Education News

€5m in Funding to Support Most Educationally Disadvantaged in Ireland

Minister for Further and Higher Education, Research, Innovation and Science Simon Harris has announced over €5 million in funding to support educationally disadvantaged learners in accessing and participating in community education.

This funding is issued under the Reach Fund to ETBs. It is designed to support and engage with disadvantaged learners who have the highest level of need.

It can be used to assist learners with transport or education costs, funding on access to technology and devices, expanding community access to Wi‐Fi and broadband resources.

Minister Harris said, “the success of the Reach Fund over the past three years has been so important. Originally introduced in 2020 to support the most disadvantaged learners throughout the challenges of the COVID-19 pandemic, it was critical in reconnecting with the most disadvantaged learners around the country.”

“It continues to support community education partners make sure that these learners are not left behind. As we launch the Year of Skills, it is vital every adult has the necessary literacy, numeracy and digital literacy to engage in society and realise their potential. The Reach Fund has achieved so much, and I am excited to see what important and valuable projects it supports this year.”

Around the country, the projects supported by the Reach Fund helped to support online learning, connect communities and providing social supports to the most vulnerable groups. These priority cohorts include:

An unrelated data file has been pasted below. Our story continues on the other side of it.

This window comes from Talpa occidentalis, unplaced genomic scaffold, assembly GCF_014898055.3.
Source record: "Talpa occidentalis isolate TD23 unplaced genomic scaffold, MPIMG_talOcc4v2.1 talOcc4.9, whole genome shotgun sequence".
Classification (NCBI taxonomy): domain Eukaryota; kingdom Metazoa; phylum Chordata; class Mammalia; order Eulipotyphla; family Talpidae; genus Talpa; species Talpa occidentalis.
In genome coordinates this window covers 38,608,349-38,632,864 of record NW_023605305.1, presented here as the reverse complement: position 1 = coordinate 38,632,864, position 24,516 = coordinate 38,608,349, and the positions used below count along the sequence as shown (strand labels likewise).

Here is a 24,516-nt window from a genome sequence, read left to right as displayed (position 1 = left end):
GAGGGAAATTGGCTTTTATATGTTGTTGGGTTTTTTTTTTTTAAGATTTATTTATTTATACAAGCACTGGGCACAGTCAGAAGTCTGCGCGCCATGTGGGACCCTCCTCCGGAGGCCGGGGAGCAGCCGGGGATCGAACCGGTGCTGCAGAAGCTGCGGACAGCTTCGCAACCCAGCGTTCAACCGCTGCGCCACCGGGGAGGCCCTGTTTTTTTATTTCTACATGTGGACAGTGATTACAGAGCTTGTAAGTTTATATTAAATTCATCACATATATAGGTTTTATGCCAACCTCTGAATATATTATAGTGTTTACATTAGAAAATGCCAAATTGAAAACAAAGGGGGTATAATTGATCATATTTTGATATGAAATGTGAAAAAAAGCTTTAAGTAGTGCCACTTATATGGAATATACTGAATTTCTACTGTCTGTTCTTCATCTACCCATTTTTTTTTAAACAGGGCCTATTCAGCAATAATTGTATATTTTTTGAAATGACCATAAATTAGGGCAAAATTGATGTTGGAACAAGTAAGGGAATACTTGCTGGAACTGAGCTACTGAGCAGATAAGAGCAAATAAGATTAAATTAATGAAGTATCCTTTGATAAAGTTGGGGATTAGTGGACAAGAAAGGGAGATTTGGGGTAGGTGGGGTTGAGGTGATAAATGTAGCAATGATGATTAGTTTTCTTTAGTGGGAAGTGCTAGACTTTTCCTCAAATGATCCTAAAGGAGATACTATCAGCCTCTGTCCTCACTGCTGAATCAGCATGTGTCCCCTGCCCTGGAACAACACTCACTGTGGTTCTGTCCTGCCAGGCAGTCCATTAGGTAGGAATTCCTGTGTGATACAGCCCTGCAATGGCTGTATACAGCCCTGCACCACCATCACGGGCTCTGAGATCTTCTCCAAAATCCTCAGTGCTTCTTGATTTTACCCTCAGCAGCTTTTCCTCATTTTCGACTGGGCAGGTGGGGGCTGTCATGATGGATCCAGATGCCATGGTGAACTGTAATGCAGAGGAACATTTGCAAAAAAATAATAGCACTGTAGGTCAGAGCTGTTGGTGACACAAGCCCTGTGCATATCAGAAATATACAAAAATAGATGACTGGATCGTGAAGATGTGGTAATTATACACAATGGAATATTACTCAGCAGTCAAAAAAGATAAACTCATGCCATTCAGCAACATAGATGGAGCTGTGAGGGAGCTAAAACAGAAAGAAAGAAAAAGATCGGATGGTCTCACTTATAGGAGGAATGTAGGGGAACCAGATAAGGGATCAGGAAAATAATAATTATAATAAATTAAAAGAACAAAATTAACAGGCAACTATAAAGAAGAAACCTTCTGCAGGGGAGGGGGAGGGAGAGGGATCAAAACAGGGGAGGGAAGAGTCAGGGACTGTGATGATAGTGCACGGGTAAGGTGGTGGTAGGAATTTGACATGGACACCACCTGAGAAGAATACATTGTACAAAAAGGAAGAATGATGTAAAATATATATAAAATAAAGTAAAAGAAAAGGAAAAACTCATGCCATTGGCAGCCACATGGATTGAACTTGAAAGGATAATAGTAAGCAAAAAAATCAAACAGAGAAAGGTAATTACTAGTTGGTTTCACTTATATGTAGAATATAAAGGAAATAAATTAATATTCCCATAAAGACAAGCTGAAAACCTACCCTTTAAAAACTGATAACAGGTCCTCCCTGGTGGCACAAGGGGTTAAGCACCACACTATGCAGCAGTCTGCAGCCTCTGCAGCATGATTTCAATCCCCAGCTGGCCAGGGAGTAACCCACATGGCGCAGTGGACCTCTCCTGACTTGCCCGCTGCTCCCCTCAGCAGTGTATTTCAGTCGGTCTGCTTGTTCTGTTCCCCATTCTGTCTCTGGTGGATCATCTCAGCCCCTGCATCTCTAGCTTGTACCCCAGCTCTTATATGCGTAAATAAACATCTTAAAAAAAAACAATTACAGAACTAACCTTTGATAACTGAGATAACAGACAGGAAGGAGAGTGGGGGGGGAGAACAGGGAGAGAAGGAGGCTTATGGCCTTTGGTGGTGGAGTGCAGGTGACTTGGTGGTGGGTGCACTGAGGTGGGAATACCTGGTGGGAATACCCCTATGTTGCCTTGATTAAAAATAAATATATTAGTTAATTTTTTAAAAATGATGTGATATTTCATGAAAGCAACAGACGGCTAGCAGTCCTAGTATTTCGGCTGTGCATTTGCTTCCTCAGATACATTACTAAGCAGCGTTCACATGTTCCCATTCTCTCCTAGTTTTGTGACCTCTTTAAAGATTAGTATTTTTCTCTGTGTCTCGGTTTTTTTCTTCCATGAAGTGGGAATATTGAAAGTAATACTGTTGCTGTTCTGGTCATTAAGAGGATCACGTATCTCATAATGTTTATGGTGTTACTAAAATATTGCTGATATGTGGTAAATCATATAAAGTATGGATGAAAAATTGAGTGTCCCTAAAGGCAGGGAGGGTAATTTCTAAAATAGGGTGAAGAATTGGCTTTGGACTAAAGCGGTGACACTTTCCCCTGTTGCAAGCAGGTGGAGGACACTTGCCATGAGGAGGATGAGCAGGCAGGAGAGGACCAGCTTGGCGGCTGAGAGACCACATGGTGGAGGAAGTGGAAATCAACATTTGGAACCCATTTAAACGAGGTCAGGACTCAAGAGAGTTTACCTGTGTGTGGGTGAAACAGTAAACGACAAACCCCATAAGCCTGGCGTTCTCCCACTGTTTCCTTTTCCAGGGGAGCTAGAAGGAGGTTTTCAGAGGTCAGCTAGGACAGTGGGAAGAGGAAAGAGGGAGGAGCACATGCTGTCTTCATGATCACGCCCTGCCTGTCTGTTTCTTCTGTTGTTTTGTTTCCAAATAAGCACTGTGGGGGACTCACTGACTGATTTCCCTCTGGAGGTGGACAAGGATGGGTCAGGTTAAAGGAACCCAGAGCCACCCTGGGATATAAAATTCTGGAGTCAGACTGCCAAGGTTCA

• Long-term unemployed people
  • Young people
  • People with disabilities
  • Members of the Traveller and Roma communities
  • Migrants and refugees
  • Women wishing to return to the labour market
  • Lone parents

Tanya Jones, Director of Further Education and Training, Education and Training Boards Ireland (ETBI), commented, “since its launch in 2020 Reach Fund continues to support the participation of disadvantaged learners in education. ETBI welcomes the continuation of the Reach Fund which is administered by the national network of Education and Training Boards, and I encourage all community education providers to engage with their local ETB to access this fund to further support the complex needs of a diverse range of learners across our communities.”

Also commenting on the announcement, the CEO of SOLAS, the Further Education and Training Authority, Andrew Brownlee said, “the Reach Fund is a unique funding stream that targets those who are often hardest to engage by providing much-needed funding at a local level to directly address the barriers facing the most disadvantaged learners in Ireland. Since 2020, over 1,600 individual projects have been funded through Reach and we are pleased to be able to offer this fund again in 2023. Last year, we saw a welcome increase in learners from this priority cohort and it is beyond doubt that the projects and programmes funding under Reach have contributed to this increase. It is testament to the great work done around Ireland by ETBs and community partners to tackle adult literacy issues and re-engage learners with education.“

Since early 2023, Education and Training Boards have been engaging with Community Education providers in their respective regions on 2023 funding with many having issued calls for proposals which are now being reviewed. Funding allocations for these proposals will be agreed by the end of June.

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